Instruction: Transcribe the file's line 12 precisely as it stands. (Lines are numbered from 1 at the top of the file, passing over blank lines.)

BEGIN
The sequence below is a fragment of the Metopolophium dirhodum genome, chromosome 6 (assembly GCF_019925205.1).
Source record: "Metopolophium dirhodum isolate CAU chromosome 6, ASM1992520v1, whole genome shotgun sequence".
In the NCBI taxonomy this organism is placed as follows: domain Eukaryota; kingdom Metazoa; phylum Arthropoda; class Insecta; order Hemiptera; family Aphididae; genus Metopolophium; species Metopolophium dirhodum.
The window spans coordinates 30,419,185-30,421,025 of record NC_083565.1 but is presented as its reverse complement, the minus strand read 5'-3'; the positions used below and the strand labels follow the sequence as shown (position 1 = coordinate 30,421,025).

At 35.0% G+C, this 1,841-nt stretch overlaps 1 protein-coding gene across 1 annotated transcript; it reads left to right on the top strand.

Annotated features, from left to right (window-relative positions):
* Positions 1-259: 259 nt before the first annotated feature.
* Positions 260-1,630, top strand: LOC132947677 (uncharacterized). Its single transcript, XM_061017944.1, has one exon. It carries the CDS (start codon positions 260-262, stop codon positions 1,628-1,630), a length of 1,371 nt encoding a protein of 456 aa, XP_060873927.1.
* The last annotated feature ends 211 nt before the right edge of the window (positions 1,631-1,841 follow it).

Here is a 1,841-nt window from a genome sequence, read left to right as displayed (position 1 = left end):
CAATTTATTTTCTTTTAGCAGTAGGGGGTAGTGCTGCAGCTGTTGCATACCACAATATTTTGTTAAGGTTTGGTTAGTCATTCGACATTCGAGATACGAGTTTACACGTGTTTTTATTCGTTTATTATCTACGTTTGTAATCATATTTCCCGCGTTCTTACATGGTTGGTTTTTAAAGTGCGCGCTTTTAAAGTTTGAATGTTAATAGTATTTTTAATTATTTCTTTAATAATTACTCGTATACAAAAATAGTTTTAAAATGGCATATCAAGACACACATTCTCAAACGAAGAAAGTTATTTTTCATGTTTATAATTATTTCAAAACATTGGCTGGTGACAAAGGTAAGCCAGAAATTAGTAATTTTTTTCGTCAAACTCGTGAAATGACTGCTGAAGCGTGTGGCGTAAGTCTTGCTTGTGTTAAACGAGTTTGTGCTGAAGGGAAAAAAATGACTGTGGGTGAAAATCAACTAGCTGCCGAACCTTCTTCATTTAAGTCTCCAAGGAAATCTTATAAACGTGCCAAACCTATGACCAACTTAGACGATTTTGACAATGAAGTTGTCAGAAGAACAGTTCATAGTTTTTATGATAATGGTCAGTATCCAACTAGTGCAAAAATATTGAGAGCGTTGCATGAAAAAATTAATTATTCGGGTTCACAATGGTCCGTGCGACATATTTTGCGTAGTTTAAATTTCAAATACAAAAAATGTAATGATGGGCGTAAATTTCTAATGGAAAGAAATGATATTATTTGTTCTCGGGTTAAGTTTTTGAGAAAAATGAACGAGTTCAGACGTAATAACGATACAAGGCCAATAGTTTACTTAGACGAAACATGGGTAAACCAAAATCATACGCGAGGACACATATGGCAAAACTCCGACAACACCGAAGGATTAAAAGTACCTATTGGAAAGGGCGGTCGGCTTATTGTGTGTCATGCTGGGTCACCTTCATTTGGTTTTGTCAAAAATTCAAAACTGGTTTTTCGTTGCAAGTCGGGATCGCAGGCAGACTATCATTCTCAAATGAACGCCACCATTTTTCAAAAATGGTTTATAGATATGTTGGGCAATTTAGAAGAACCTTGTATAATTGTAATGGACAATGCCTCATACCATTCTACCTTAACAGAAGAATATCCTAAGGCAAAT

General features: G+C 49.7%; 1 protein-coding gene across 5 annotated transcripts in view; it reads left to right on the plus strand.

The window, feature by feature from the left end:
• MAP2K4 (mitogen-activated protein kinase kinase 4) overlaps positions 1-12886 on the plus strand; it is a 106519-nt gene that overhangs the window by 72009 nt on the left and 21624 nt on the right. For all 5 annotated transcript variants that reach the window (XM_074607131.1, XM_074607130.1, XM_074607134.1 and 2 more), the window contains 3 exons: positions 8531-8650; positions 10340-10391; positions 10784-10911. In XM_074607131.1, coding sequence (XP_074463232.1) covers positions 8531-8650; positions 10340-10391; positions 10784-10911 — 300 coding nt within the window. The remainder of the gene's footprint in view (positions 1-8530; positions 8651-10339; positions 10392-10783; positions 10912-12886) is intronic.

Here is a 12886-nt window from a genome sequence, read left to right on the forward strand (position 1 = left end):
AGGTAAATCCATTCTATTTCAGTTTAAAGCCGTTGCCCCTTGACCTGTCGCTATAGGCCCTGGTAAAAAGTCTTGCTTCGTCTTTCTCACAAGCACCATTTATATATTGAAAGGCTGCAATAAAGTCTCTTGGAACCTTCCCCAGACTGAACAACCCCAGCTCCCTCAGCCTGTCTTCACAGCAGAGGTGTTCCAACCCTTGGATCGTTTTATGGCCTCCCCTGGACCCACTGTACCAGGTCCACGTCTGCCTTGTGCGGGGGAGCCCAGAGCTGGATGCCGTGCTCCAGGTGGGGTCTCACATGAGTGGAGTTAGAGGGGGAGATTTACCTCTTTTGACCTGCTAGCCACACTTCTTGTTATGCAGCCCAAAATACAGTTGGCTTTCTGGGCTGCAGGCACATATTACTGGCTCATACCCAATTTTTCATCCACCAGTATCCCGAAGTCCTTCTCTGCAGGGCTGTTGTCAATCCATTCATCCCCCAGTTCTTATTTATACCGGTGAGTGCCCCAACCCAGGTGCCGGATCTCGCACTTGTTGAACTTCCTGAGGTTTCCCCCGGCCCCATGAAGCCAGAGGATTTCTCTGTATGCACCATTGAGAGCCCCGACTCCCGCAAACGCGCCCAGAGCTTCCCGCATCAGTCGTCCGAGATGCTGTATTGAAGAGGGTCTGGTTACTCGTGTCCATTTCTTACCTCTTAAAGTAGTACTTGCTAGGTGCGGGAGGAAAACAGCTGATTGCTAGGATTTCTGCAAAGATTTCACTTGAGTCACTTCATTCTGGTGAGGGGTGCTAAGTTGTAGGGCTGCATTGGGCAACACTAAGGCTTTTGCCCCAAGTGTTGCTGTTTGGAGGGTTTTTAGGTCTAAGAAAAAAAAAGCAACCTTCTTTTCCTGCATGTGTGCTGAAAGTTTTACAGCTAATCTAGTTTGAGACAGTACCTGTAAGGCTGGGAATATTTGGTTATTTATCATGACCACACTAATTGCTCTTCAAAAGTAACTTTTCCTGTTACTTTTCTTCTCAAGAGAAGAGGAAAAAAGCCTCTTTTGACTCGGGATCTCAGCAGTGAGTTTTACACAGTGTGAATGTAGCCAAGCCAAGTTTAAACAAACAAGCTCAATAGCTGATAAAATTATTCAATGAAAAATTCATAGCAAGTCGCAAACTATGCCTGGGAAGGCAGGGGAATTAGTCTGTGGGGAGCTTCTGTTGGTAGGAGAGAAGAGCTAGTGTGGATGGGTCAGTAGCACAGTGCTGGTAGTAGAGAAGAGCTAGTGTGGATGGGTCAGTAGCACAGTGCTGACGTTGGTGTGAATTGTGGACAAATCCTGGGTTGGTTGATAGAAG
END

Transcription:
General features: G+C 49.7%; 1 protein-coding gene across 5 annotated transcripts in view; it reads left to right on the plus strand.